Monday, March 14, 2011

Spicy Granola aka Bhel Puri

You know, we Indians may not be born sophisticated like the French, or have a sexy accent like the Spanish or Italians, or be as athletic as the Chinese or Americans, but dammit, we can eat really spicy food! We would put spice on our morning cereal if it didn't curdle the milk! Occasionally you get the rare Indian with a sweet tooth, but by golly we love our steaming stack of spicy aloo parathas. Our dosas aren't the same with out being smeared with spicy gunpowder masala. And, no experience with Indian food is complete without getting a taste of our Chaat.

Chaat is the blanket name given to all kinds of heavenly street food in India and quite aptly, the word 'chaat' literally means 'to lick' in Hindi. While 'chaat' stalls are easy to spot in any busy marketplace or street corner, the best 'feast for the eyes' experience comes from eating from a
chaat vendor at the beach. There are several dishes that make the chaat category chief among them are:
  • The tiny, round, puffy, crisp semolina puris that are stuffed with warm boiled potatoes and silky legumes, then filled with a cold, minty, spicy and tangy, green liquid. Once filled with the liquid you move really quickly and put the puri as a whole into a wide open mouth. As your teeth sink into it, there is a gush of warm meeting the cold. The crisp meeting the soft. The spicy and tangy meeting a very satisfied palate. A complete balanced meal if you asked me! This is called the Pani Puri -- and undoubtedly my favorite in the chaat family. One day, I will tell you more about the experience if you have never had the good fortune of enjoying this at an Indian street corner.
  • Then there is the Pav bhaji. A spicy medley of vegetables - potatoes, cauliflower, green peppers etc, simmered in a tomato based sauce with a special blend of spices. This is served with a slab of butter melting on top with a side of pillows of soft bread rolls toasted slightly on a hot griddle. Here is a picture of a the street side chef cooking up a batch of Pav Bhaji, taken during a recent trip to Mumbai.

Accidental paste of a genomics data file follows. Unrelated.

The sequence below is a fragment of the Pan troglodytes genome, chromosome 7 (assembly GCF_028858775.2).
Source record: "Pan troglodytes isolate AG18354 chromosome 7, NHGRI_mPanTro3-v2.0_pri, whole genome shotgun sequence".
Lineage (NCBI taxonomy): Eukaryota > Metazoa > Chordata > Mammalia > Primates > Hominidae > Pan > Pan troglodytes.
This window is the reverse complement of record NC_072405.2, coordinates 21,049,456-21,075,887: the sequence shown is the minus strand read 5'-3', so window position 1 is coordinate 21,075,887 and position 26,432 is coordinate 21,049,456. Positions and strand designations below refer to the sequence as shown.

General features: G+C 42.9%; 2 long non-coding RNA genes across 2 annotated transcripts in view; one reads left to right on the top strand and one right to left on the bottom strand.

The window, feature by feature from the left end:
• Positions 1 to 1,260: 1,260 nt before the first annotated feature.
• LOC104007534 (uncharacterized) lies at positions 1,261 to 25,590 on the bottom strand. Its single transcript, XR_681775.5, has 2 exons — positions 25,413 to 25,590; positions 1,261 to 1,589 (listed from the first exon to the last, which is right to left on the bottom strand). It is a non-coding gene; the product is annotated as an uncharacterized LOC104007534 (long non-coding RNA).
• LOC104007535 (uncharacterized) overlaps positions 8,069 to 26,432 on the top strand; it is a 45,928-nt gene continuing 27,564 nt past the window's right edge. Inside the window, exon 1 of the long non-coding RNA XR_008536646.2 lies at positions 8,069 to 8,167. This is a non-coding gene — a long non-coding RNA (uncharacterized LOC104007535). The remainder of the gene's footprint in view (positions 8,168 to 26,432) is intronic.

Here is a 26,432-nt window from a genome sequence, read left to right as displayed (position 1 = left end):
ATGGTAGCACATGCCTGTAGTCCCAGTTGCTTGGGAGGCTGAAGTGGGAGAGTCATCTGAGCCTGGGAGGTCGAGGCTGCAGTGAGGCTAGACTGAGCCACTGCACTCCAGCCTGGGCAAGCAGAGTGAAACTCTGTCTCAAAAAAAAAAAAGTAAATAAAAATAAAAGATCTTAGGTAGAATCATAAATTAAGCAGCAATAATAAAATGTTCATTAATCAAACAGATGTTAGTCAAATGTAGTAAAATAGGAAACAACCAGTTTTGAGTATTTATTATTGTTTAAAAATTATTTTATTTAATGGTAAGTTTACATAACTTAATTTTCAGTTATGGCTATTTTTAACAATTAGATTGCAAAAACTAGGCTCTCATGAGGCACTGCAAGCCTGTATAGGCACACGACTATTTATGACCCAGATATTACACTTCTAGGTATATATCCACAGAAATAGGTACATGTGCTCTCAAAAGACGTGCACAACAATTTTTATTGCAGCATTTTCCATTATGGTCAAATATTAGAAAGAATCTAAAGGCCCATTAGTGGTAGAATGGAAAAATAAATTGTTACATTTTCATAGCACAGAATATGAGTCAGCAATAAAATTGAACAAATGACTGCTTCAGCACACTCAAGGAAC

• Next, there is the Ragda Pattice. A layered dish of crisp potato cutlets, with a generous helping of spicy chickpea/white pigeon pea curry (similar your usual chana masala from the neighborhood Indian restaurant), topped with condiments such as spicy mint and tangy tamarind chutneys, chopped raw onions and crispy fried chickpea flour noodles. The aroma of the cutlets frying up on the extra large griddle is not easily resisted. Neither can you miss the metallic din of the stainless spatula used to flip and cook the Pattice or cutlet on the cast iron griddle the size of Texas.
  • Vada Pavs are to Mumbai what Hot Dogs are to New York City. The original veggie burger, simply dressed in fresh out the frying pan warmth. A spicy mixture of mashed potatoes with onions, garlic and spices are formed to round balls. They are then dipped in a thick chick pea batter and fried to crispy goodness to form the vada. Then, the softest imaginable dinner rolls called Pav are split and slathered with a red chili garlic powder. The beloved vada is held between two halves of the Pav. The whole snack is only palm sized, and is devoured in only a few bites but packs a devastating punch in flavor. No need for any other fancy toppings, or dipping sauces, this is the on the go snack for the city that truly never sleeps. Just watching the efficient supply chain management of one of the vada pav vendors can easily form a case study lesson for business schools. Not Kidding!